Natural Disasters are happening too often and at too many places worldwide these days. This is a real cause for concern. Melting glaciers, earthquakes, landslides, building crashes, they are all happening. Disaster impact statistics show the global trend – there are now more disasters but fewer people die in proportion, even though more population is affected and economic losses are increasing. This is because people are anticipating certain things and preparing in advance. However, it is common sense that this is just not enough.


More than 90 per cent of natural disaster related deaths are to be found in developing countries. A blogger says, “The current aspects of physical exposure of human beings and economic assets have been partly shaped by historical patterns of settlements. Beneficial climatic and soil conditions that have spurred economic activities are in many cases also associated to hazard-prone landscapes. Both volcanic slopes and flood plains areas have historically attracted human habitation. Where settlement patterns have contributed to configure risk scenarios, new forces, such as population growth and increased rural/urban migration, act as dynamic pressures contributing to changing patterns in increasing people’s exposure to hazards.”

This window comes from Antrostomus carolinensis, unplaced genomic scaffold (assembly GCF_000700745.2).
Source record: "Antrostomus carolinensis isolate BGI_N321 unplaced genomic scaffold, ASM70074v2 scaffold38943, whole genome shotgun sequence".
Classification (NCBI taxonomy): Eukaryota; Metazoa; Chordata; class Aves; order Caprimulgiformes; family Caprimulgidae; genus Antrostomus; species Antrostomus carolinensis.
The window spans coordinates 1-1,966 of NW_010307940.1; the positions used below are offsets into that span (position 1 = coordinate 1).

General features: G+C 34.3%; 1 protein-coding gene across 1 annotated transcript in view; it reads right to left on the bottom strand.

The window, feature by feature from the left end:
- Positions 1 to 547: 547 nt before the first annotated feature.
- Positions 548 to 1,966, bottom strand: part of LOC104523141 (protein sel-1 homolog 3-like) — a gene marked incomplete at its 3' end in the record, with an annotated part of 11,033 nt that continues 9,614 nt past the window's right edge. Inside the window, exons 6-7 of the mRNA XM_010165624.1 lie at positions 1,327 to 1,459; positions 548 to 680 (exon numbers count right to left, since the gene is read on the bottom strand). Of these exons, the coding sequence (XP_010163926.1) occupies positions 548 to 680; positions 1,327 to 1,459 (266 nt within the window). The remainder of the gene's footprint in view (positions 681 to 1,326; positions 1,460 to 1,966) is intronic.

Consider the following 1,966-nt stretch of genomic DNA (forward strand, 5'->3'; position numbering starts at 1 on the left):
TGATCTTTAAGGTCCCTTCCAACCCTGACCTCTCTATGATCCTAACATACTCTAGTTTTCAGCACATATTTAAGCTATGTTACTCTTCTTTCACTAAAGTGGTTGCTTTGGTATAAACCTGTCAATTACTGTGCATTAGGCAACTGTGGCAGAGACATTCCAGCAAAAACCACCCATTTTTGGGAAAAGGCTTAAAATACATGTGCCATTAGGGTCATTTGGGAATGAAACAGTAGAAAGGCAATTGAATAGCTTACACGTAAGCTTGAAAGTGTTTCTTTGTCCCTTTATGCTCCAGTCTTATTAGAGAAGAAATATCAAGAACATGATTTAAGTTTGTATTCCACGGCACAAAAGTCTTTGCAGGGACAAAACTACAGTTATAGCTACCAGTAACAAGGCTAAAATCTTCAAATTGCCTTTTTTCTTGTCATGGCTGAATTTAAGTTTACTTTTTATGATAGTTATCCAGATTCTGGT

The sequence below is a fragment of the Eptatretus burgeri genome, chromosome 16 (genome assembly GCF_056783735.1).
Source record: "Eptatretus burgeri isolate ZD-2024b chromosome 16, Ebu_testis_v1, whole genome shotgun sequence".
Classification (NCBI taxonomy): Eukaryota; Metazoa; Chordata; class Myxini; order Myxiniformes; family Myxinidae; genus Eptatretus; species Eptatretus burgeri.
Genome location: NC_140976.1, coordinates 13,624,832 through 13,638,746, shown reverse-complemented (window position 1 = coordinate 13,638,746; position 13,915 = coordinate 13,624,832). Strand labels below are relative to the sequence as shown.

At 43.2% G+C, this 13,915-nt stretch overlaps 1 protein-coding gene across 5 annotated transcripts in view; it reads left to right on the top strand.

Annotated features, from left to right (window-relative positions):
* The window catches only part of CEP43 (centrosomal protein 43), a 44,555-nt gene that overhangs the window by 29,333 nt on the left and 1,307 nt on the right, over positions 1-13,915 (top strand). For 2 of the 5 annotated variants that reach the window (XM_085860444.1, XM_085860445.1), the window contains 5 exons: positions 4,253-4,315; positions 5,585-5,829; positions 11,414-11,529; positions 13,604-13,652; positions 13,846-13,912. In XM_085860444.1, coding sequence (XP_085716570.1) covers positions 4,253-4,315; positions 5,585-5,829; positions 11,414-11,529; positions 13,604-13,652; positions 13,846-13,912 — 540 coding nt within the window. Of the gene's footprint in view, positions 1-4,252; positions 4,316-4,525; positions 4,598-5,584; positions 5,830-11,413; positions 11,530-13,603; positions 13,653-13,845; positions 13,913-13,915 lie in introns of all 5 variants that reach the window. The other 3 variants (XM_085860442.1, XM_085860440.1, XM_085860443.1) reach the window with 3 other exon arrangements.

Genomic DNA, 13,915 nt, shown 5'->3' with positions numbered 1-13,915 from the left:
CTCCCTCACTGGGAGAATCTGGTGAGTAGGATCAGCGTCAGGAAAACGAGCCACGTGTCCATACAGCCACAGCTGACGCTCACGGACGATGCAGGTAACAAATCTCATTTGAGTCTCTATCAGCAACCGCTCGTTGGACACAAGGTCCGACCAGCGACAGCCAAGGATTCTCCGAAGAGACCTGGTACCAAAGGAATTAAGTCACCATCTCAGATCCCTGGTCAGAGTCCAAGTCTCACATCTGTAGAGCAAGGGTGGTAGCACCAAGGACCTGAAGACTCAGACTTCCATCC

Climate change has added immensely to the threat levels of mankind. The depreciation of flora and fauna due to unnatural acts of pollution and greenhouse gas emissions has added a human hand to the destruction of this planet, a syndrome that may not be as far away as we would like to believe.


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